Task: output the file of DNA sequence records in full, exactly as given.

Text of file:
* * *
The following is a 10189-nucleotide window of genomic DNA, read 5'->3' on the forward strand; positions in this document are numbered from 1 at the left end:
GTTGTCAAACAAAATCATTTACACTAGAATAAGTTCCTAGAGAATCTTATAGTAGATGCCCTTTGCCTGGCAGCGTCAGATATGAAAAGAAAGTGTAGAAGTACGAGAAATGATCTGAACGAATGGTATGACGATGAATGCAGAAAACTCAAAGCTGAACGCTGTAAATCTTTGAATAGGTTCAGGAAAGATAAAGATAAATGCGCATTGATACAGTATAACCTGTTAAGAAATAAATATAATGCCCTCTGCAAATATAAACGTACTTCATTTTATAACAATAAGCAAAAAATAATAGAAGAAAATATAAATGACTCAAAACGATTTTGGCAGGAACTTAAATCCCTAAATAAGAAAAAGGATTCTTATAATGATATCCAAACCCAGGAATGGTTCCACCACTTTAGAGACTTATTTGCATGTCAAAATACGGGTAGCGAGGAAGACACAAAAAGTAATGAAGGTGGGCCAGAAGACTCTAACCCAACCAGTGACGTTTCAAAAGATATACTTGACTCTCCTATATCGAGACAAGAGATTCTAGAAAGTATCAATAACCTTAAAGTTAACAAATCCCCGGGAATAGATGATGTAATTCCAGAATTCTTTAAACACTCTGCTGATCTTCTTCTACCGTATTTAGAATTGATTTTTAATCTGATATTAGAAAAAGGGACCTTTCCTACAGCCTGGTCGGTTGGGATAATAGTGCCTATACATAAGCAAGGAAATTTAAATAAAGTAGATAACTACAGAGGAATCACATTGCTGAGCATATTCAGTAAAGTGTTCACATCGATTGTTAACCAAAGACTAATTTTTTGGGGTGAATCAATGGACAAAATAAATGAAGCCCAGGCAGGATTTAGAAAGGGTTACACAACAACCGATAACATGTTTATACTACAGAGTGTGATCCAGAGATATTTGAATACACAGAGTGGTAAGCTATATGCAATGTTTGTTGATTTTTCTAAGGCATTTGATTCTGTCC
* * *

The following is a 10189-nucleotide window of genomic DNA, read 5'->3' on the forward strand; positions in this document are numbered from 1 at the left end:
GTTGTCAAACAAAATCATTTACACTAGAATAAGTTCCTAGAGAATCTTATAGTAGATGCCCTTTGCCTGGCAGCGTCAGATATGAAAAGAAAGTGTAGAAGTACGAGAAATGATCTGAACGAATGGTATGACGATGAATGCAGAAAACTCAAAGCTGAACGCTGTAAATCTTTGAATAGGTTCAGGAAAGATAAAGATAAATGCGCATTGATACAGTATAACCTGTTAAGAAATAAATATAATGCCCTCTGCAAATATAAACGTACTTCATTTTATAACAATAAGCAAAAAATAATAGAAGAAAATATAAATGACTCAAAACGATTTTGGCAGGAACTTAAATCCCTAAATAAGAAAAAGGATTCTTATAATGATATCCAAACCCAGGAATGGTTCCACCACTTTAGAGACTTATTTGCATGTCAAAATACGGGTAGCGAGGAAGACACAAAAAGTAATGAAGGTGGGCCAGAAGACTCTAACCCAACCAGTGACGTTTCAAAAGATATACTTGACTCTCCTATATCGAGACAAGAGATTCTAGAAAGTATCAATAACCTTAAAGTTAACAAATCCCCGGGAATAGATGATGTAATTCCAGAATTCTTTAAACACTCTGCTGATCTTCTTCTACCGTATTTAGAATTGATTTTTAATCTGATATTAGAAAAAGGGACCTTTCCTACAGCCTGGTCGGTTGGGATAATAGTGCCTATACATAAGCAAGGAAATTTAAATAAAGTAGATAACTACAGAGGAATCACATTGCTGAGCATATTCAGTAAAGTGTTCACATCGATTGTTAACCAAAGACTAATTTTTTGGGGTGAATCAATGGACAAAATAAATGAAGCCCAGGCAGGATTTAGAAAGGGTTACACAACAACCGATAACATGTTTATACTACAGAGTGTGATCCAGAGATATTTGAATACACAGAGTGGTAAGCTATATGCAATGTTTGTTGATTTTTCTAAGGCATTTGATTCTGTCC